AS: With the economy being in the shape it is and lift ticket prices going up are you noticing more of an interest in splitboarding and people earning their turns?
LB: We have definitely seen a surge in interest in splitboarding over the past few years. I don’t know if what’s triggering that is the economy or just the simple fact that the snowboarding population is looking for a more soulful experience than they can get at the resort. Splitboarding takes you away from the crowds and puts you in touch with your surroundings. It’s a purer experience. I also personally think that freeriding is the pinnacle of snowboarding. It’s a natural progression for riders to eventually want to take things to the next level and seek new challenges in the backcountry. Another thing that’s helping splitboarding grow is that the gear is progressing and getting better. For example, splitboard specific bindings have totally revolutionized splitboarding by dramatically increasing performance for soft boot riders and making a splitboard feel almost identical to its solid counterpart.
AS: The snowboard industry has a bad habit of dropping established riders and seeing them as past their prime when they aren’t as easily marketed towards the youth. You recently brought on legend Johan Olofsson as a product tester. How important do you think it is to recognize riders like him for their accomplishments and what he can offer from his knowledge?
LB: We’ve never been big on the whole pro rider thing – it’s just part of the marketing machine that mainstream snowboarding has become in recent years. But every big mountain rider on the planet owes Johan some respect for creating a new paradigm in snowboarding. He was the first to have the vision and drive to take freestyle skills out of the park and pipe and into big mountain terrain, and in so doing, he redefined snowboarding as we know it. We’re incredibly lucky to be able to tap the experience and skill of such a talented rider.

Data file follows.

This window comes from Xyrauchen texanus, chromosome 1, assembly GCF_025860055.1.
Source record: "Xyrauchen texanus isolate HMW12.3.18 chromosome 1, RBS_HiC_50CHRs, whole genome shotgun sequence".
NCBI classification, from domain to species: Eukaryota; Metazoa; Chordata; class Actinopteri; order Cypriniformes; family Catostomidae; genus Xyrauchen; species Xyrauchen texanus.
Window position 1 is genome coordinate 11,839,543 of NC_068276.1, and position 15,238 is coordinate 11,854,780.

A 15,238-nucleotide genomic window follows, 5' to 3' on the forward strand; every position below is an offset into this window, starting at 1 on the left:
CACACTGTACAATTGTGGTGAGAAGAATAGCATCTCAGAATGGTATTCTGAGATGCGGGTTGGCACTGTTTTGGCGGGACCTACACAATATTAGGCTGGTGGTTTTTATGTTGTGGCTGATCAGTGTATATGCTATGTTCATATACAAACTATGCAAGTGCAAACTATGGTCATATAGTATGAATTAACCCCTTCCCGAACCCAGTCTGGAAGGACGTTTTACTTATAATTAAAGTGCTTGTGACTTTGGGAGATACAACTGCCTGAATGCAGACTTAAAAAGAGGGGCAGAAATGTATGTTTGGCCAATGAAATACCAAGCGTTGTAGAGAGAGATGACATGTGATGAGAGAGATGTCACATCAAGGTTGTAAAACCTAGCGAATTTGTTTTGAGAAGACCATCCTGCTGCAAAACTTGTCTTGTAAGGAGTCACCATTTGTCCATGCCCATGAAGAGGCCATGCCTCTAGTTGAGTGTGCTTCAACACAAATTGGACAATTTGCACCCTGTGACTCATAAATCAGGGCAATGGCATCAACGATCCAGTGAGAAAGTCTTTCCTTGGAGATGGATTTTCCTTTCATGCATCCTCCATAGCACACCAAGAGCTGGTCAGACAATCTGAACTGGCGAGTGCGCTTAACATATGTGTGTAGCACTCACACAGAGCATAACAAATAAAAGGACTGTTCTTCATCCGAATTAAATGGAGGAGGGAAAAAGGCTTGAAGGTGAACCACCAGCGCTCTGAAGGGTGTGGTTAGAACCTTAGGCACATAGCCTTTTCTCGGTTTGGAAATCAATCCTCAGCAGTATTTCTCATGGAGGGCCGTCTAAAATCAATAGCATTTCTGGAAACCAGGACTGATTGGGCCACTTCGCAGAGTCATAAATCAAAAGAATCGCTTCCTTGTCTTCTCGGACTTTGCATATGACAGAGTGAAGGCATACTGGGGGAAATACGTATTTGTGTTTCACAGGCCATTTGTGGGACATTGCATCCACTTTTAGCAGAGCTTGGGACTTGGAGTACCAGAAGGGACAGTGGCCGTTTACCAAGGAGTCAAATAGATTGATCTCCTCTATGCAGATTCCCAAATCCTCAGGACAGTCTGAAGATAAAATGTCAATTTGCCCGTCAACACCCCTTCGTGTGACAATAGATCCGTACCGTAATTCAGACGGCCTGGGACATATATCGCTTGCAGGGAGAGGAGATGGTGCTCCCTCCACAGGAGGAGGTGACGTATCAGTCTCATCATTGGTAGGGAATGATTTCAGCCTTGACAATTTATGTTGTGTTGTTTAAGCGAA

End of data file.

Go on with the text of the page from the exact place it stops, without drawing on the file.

AS: Since your inception you’ve always been as environmentally conscious as possible, what do you find to be the hardest challenge continually going forward trying to make the best boards you can while still having as little amount of impact on the environment?
LB: It’s always a challenge finding environmentally friendly materials that can hold up to the abuse a snowboard is typically put through. We refuse to compromise performance or durability for the sake of building a “green” board – what’s the point if it can’t withstand the purposes it was built for? Then we’d just be producing more trash destined for the landfill. So we’re always trying to find that balance between the environment and performance. I think it’s important to stress that while we always strive to do the best we can on the environmental front, we are not environmental angels and the process is definitely an ongoing one.
AS: Could you describe your partnerships with 1% For The Planet and POW for anyone that might not fully understand what it means to have yourself aligned with these organizations?
LB: One Percent For the Planet is an alliance of businesses that have pledged to donate 1% of their annual sales to grassroots environmental causes. We’ve been a participating member since 2006 and have donated to groups like the Center for Snow and Avalanche Studies which is researching the impact of climate change on our snow pack, and has done some really groundbreaking work on the dust on snow phenomenon. Protect Our Winters is a non-profit environmental organization started by Jeremy Jones with the mission to reverse the global warming crisis by mobilizing the winter sports community. We’ve been working with POW for the last couple of years, most recently by collaborating on a snowboard graphic design contest that focused on winter, activism and the environment. What we hope to accomplish in supporting these organizations is to bring awareness to a much wider audience and to support on-the-ground efforts to combat global warming.
AS: There’s a multitude of issues facing snowboarding as a whole whether its the industry, climate change, or the economy. What do you feel are the biggest ones that a solution needs to be further looked into?
LB: I think the climate change issue is by far the most important factor for our industry. We have no livelihood if we don’t have any snow, and as the Sierra Club’s David Brower is so often quoted for saying: “There is no business to be done on a dead planet.” There has been a lot of forward movement in the industry on this issue the last few years. I don’t know whether that’s because going green is the hottest new marketing trend or because the snow sports community has finally taken this problem to heart, but in my opinion the motivation doesn’t really matter. What’s important is that now more than ever the industry as a whole is taking some responsibility for its actions and thinking about ways to do better. It’s going to be a long road and a continual process of improvement, but at least now we’re all starting to pull in the same direction.